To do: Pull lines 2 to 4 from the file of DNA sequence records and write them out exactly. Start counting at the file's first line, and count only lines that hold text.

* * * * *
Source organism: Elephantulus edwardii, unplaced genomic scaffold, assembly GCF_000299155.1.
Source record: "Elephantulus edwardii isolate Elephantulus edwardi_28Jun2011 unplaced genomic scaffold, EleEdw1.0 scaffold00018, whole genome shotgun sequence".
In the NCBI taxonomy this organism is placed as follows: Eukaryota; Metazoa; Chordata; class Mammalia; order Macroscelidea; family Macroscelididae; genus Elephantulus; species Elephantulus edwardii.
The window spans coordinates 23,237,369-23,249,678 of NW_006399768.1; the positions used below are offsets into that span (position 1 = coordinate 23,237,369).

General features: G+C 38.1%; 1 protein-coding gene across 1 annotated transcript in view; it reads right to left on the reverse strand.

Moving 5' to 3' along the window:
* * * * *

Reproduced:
Source record: "Elephantulus edwardii isolate Elephantulus edwardi_28Jun2011 unplaced genomic scaffold, EleEdw1.0 scaffold00018, whole genome shotgun sequence".
In the NCBI taxonomy this organism is placed as follows: Eukaryota; Metazoa; Chordata; class Mammalia; order Macroscelidea; family Macroscelididae; genus Elephantulus; species Elephantulus edwardii.
The window spans coordinates 23,237,369-23,249,678 of NW_006399768.1; the positions used below are offsets into that span (position 1 = coordinate 23,237,369).